The “Days since last vulnerability found” indicator for the iVote system used in New South Wales’ elections was reset to zero on Wednesday thanks to a new research note from University of Melbourne cryptographer Dr Vanessa Teague. Or rather, the software vendor was notified 45 days earlier to keep with the terms of the source code access agreement while the rest of us found out today. iVote was purchased from Scytl Australia, a subsidiary of Barcelona-based election technology vendor Scytl Secure Electronic Voting, and is based on the system used by SwissPost. In March this year, Teague and her colleagues Sarah Jamie Lewis and Olivier Pereira found a flaw in the proof used by SwissPost system to prevent electoral fraud. Later that month, they detailed a second flaw that could be exploited to result in a tampered election outcome. NSWEC claimed it was safe from the second flaw, and had patched the first. In July, NSWEC ordered Scytl to release parts of the source code in a bid to prove it contained no further vulnerabilities. Vulnerabilities have now been found. “I examined the decryption proof and, surprise, it can easily be faked while passing verification,” Teague tweeted on Wednesday morning. “This exposes NSW elections to undetectable electoral fraud by trusted insiders & suppliers, people who guessed the passwords of the trusted insiders, people who successfully phished the trusted insiders, etc.” Teague’s analysis is detailed in the 8-page Faking an iVote decryption proof [PDF].Full Article: Flaws found in NSW iVote system yet again | ZDNet.
Articles about voting issues in the Commonwealth of Australia.
Australia: Australia concluded China was behind hack on parliament, political parties – sources | Colin Packham/Reuters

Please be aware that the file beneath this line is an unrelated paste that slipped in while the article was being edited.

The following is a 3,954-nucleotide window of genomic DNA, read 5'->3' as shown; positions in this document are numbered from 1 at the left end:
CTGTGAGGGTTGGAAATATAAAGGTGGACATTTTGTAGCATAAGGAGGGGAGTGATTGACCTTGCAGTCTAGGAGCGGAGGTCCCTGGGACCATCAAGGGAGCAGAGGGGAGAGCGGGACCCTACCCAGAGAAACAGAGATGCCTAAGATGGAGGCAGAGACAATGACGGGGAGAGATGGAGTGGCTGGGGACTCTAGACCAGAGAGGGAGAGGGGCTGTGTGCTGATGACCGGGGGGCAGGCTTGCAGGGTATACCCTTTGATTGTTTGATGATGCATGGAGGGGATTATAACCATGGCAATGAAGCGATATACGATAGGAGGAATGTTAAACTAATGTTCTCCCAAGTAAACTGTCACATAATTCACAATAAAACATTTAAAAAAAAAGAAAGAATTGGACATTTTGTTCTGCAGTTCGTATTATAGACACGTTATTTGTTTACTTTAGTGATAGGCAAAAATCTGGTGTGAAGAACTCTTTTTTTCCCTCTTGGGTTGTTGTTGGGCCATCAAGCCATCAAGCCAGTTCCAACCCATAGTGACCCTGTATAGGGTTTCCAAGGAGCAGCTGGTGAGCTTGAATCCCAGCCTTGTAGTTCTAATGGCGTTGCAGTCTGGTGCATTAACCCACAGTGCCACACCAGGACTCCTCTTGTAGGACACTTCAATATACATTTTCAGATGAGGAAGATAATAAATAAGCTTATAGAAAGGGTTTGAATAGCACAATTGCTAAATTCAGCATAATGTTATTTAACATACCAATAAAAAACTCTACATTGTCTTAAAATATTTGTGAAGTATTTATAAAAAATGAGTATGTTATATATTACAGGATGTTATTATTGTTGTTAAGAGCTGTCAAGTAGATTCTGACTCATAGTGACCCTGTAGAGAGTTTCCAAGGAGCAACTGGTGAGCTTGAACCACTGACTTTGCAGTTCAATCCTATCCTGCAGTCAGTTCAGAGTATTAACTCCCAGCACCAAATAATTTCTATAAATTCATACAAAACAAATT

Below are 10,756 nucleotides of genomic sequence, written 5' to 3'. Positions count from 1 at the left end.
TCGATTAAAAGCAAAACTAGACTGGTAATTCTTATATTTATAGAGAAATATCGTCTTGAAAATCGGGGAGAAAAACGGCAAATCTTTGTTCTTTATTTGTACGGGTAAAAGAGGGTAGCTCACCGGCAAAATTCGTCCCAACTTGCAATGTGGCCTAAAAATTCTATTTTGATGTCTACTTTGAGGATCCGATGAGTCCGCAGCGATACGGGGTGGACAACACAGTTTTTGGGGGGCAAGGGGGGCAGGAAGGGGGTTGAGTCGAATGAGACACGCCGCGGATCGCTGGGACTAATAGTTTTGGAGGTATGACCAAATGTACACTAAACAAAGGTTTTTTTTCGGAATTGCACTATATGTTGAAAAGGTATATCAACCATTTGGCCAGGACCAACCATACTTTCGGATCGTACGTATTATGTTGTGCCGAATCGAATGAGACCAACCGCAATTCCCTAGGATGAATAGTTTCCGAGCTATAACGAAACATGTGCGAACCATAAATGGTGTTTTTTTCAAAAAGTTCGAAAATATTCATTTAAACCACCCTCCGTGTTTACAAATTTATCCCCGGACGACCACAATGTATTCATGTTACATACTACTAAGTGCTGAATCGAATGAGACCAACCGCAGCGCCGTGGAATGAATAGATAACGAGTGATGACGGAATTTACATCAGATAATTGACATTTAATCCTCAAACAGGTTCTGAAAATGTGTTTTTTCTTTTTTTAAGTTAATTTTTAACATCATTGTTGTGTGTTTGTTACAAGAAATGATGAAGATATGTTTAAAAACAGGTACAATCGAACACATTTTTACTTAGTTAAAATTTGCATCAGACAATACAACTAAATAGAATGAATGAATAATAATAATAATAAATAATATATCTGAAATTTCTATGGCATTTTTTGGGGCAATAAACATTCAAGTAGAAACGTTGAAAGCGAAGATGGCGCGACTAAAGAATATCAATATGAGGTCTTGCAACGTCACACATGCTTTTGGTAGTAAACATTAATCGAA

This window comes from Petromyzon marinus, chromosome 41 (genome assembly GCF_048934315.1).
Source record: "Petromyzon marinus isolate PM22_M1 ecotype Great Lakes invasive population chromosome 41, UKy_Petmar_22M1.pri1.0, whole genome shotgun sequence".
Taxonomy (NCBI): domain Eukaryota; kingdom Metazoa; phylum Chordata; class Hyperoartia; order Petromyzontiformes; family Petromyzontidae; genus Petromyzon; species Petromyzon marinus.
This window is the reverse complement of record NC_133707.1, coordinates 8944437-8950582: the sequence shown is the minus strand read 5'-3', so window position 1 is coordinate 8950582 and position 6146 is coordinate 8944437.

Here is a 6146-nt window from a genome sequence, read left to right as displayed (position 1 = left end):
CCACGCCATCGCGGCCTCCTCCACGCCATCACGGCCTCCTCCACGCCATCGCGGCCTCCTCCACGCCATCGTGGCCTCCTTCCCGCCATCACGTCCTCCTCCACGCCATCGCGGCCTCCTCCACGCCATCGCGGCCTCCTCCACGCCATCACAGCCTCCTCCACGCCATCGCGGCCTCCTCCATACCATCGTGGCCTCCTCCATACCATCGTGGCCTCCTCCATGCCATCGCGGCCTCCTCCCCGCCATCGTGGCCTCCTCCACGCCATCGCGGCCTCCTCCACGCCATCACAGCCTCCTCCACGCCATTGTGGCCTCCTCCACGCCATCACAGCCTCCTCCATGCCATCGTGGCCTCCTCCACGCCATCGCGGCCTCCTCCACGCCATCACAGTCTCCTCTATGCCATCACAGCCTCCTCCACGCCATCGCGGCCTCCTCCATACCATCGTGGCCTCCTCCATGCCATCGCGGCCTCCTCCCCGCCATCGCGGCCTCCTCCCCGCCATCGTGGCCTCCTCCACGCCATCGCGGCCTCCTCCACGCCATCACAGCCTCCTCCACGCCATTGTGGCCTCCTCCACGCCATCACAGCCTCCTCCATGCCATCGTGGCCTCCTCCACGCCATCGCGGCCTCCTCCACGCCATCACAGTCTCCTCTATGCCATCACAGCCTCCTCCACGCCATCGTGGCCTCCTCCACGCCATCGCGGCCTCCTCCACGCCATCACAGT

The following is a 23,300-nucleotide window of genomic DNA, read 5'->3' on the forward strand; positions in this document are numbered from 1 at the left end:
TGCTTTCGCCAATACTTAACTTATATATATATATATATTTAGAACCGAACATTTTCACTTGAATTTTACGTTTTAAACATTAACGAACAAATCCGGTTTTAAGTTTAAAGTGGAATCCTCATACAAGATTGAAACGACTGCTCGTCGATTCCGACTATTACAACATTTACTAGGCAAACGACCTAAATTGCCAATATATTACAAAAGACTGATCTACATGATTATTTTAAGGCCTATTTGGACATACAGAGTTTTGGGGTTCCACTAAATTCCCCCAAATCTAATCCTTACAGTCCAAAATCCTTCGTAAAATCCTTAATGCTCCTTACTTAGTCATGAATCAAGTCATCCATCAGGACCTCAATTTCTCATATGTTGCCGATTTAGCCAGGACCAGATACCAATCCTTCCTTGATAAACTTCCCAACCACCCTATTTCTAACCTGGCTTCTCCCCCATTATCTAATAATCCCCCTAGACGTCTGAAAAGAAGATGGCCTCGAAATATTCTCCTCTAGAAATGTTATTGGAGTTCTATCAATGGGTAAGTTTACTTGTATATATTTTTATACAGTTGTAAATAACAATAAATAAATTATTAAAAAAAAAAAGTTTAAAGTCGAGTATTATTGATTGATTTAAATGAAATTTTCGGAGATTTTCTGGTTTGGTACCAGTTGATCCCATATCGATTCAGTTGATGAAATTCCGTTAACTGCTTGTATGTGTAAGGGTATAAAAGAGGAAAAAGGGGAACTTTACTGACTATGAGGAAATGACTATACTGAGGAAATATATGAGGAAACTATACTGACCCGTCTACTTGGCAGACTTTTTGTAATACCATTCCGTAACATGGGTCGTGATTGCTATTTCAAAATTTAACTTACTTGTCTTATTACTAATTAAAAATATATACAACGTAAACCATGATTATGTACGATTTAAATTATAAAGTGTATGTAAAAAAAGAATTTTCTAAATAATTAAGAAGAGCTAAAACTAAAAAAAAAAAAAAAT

Australian intelligence determined China was responsible for a cyber-attack on its national parliament and three largest political parties before the general election in May, five people with direct knowledge of the matter told Reuters. Australia’s cyber intelligence agency – the Australian Signals Directorate (ASD) – concluded in March that China’s Ministry of State Security was responsible for the attack, the five people with direct knowledge of the findings of the investigation told Reuters. The five sources declined to be identified due to the sensitivity of the issue. Reuters has not reviewed the classified report. The report, which also included input from the Department of Foreign Affairs, recommended keeping the findings secret in order to avoid disrupting trade relations with Beijing, two of the people said. The Australian government has not disclosed who it believes was behind the attack or any details of the report.Full Article: Exclusive: Australia concluded China was behind hack on parliament, political parties – sources - Reuters.
Victoria’s Electoral Commissioner, Warwick Gately AM, says that Victoria should legislate to allow Internet voting because “there is an inevitability about remote electronic voting over the internet.” According to Mr Gately, the NSW iVote system has, “proven the feasibility of casting a secret vote safely and securely over the internet”. The key word here is “proven”. Anyone can claim that their system is secure and protects people’s privacy, but how would we know? Elections have special requirements. Ballot privacy is mandated by law. And elections must demonstrate that the result accurately reflects the choice of the people. So, what has iVote proven? In 2015, our team found that the iVote site was vulnerable to an internet-based attacker who could read and manipulate votes. The attack wouldn’t have raised any security warnings at either the voter’s or the NSW Electoral Commission (NSWEC) end, but it should have been apparent from iVote’s telephone-based verification. When the NSWEC claimed that “some 1.7 per cent of electors who voted using iVote® also used the verification service and none of them identified any anomalies with their vote,” we took that as reasonable evidence that the security problem hadn’t been exploited. But it wasn’t true.Full Article: Where’s the proof internet voting is secure? | Pursuit by The University of Melbourne.